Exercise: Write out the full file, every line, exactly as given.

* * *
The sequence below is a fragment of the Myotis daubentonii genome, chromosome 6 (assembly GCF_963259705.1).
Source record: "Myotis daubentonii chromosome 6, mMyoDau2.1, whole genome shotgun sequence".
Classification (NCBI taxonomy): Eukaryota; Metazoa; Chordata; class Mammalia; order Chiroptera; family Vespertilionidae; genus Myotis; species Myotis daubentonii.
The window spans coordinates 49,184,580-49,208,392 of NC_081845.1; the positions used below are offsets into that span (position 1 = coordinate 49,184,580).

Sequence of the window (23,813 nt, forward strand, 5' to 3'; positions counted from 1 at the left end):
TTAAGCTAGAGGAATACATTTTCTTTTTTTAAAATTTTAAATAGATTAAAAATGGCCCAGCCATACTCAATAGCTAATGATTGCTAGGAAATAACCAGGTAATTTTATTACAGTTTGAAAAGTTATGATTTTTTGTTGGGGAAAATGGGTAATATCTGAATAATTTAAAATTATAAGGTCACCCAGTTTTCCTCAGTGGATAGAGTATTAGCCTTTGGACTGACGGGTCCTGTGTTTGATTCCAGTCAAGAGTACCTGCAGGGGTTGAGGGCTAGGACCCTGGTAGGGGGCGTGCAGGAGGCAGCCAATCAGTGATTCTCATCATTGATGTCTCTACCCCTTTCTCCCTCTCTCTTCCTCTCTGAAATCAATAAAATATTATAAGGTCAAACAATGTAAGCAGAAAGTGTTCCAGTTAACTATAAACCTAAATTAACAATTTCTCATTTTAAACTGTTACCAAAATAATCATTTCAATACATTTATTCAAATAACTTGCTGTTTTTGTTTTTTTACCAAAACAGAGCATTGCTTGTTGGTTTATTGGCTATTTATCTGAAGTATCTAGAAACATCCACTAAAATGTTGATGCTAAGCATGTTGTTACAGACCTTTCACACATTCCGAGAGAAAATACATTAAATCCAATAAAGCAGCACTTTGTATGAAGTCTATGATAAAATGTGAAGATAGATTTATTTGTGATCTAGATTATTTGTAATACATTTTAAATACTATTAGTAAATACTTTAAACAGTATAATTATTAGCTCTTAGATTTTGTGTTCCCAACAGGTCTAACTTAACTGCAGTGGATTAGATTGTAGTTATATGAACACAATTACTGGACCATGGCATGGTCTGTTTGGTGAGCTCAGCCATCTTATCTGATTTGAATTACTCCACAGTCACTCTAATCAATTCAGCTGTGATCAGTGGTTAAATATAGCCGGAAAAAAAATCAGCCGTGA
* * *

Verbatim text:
The sequence below is a fragment of the Myotis daubentonii genome, chromosome 6 (assembly GCF_963259705.1).
Source record: "Myotis daubentonii chromosome 6, mMyoDau2.1, whole genome shotgun sequence".
Classification (NCBI taxonomy): Eukaryota; Metazoa; Chordata; class Mammalia; order Chiroptera; family Vespertilionidae; genus Myotis; species Myotis daubentonii.
The window spans coordinates 49,184,580-49,208,392 of NC_081845.1; the positions used below are offsets into that span (position 1 = coordinate 49,184,580).

Sequence of the window (23,813 nt, forward strand, 5' to 3'; positions counted from 1 at the left end):
TTAAGCTAGAGGAATACATTTTCTTTTTTTAAAATTTTAAATAGATTAAAAATGGCCCAGCCATACTCAATAGCTAATGATTGCTAGGAAATAACCAGGTAATTTTATTACAGTTTGAAAAGTTATGATTTTTTGTTGGGGAAAATGGGTAATATCTGAATAATTTAAAATTATAAGGTCACCCAGTTTTCCTCAGTGGATAGAGTATTAGCCTTTGGACTGACGGGTCCTGTGTTTGATTCCAGTCAAGAGTACCTGCAGGGGTTGAGGGCTAGGACCCTGGTAGGGGGCGTGCAGGAGGCAGCCAATCAGTGATTCTCATCATTGATGTCTCTACCCCTTTCTCCCTCTCTCTTCCTCTCTGAAATCAATAAAATATTATAAGGTCAAACAATGTAAGCAGAAAGTGTTCCAGTTAACTATAAACCTAAATTAACAATTTCTCATTTTAAACTGTTACCAAAATAATCATTTCAATACATTTATTCAAATAACTTGCTGTTTTTGTTTTTTTACCAAAACAGAGCATTGCTTGTTGGTTTATTGGCTATTTATCTGAAGTATCTAGAAACATCCACTAAAATGTTGATGCTAAGCATGTTGTTACAGACCTTTCACACATTCCGAGAGAAAATACATTAAATCCAATAAAGCAGCACTTTGTATGAAGTCTATGATAAAATGTGAAGATAGATTTATTTGTGATCTAGATTATTTGTAATACATTTTAAATACTATTAGTAAATACTTTAAACAGTATAATTATTAGCTCTTAGATTTTGTGTTCCCAACAGGTCTAACTTAACTGCAGTGGATTAGATTGTAGTTATATGAACACAATTACTGGACCATGGCATGGTCTGTTTGGTGAGCTCAGCCATCTTATCTGATTTGAATTACTCCACAGTCACTCTAATCAATTCAGCTGTGATCAGTGGTTAAATATAGCCGGAAAAAAAATCAGCCGTGA